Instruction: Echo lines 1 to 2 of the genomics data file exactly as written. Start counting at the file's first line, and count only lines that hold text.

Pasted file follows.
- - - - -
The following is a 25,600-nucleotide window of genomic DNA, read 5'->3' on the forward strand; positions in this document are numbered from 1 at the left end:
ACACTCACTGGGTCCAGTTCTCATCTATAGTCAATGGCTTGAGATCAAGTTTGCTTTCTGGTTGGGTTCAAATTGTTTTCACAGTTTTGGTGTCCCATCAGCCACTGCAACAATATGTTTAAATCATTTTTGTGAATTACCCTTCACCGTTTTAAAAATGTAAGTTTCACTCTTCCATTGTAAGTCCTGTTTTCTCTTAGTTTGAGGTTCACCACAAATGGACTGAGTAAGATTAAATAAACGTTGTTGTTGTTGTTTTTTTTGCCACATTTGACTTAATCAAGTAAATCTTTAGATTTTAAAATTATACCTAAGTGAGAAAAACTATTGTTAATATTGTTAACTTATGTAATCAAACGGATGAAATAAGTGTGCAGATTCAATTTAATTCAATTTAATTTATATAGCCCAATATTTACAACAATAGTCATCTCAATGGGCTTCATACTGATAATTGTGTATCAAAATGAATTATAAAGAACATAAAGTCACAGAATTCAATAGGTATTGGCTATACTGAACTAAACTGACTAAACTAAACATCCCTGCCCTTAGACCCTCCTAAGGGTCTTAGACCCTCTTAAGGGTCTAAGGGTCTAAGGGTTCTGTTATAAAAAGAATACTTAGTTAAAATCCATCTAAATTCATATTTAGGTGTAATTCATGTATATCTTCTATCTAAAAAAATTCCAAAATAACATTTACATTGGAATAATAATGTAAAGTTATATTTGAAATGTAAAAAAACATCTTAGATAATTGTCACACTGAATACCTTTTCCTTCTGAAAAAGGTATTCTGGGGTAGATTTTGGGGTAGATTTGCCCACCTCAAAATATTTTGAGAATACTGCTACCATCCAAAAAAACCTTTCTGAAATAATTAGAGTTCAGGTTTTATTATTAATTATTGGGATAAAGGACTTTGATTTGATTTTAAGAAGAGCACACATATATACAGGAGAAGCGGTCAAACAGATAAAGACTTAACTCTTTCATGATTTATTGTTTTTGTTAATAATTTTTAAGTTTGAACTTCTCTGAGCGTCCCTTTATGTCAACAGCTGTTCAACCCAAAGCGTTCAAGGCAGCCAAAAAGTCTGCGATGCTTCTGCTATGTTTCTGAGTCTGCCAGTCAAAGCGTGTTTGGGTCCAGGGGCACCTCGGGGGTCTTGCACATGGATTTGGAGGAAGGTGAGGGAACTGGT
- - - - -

The following is a 25,600-nucleotide window of genomic DNA, read 5'->3' on the forward strand; positions in this document are numbered from 1 at the left end:
ACACTCACTGGGTCCAGTTCTCATCTATAGTCAATGGCTTGAGATCAAGTTTGCTTTCTGGTTGGGTTCAAATTGTTTTCACAGTTTTGGTGTCCCATCAGCCACTGCAACAATATGTTTAAATCATTTTTGTGAATTACCCTTCACCGTTTTAAAAATGTAAGTTTCACTCTTCCATTGTAAGTCCTGTTTTCTCTTAGTTTGAGGTTCACCACAAATGGACTGAGTAAGATTAAATAAACGTTGTTGTTGTTGTTTTTTTTGCCACATTTGACTTAATCAAGTAAATCTTTAGATTTTAAAATTATACCTAAGTGAGAAAAACTATTGTTAATATTGTTAACTTATGTAATCAAACGGATGAAATAAGTGTGCAGATTCAATTTAATTCAATTTAATTTATATAGCCCAATATTTACAACAATAGTCATCTCAATGGGCTTCATACTGATAATTGTGTATCAAAATGAATTATAAAGAACATAAAGTCACAGAATTCAATAGGTATTGGCTATACTGAACTAAACTGACTAAACTAAACATCCCTGCCCTTAGACCCTCCTAAGGGTCTTAGACCCTCTTAAGGGTCTAAGGGTCTAAGGGTTCTGTTATAAAAAGAATACTTAGTTAAAATCCATCTAAATTCATATTTAGGTGTAATTCATGTATATCTTCTATCTAAAAAAATTCCAAAATAACATTTACATTGGAATAATAATGTAAAGTTATATTTGAAATGTAAAAAAACATCTTAGATAATTGTCACACTGAATACCTTTTCCTTCTGAAAAAGGTATTCTGGGGTAGATTTTGGGGTAGATTTGCCCACCTCAAAATATTTTGAGAATACTGCTACCATCCAAAAAAACCTTTCTGAAATAATTAGAGTTCAGGTTTTATTATTAATTATTGGGATAAAGGACTTTGATTTGATTTTAAGAAGAGCACACATATATACAGGAGAAGCGGTCAAACAGATAAAGACTTAACTCTTTCATGATTTATTGTTTTTGTTAATAATTTTTAAGTTTGAACTTCTCTGAGCGTCCCTTTATGTCAACAGCTGTTCAACCCAAAGCGTTCAAGGCAGCCAAAAAGTCTGCGATGCTTCTGCTATGTTTCTGAGTCTGCCAGTCAAAGCGTGTTTGGGTCCAGGGGCACCTCGGGGGTCTTGCACATGGATTTGGAGGAAGGTGAGGGAACTGGT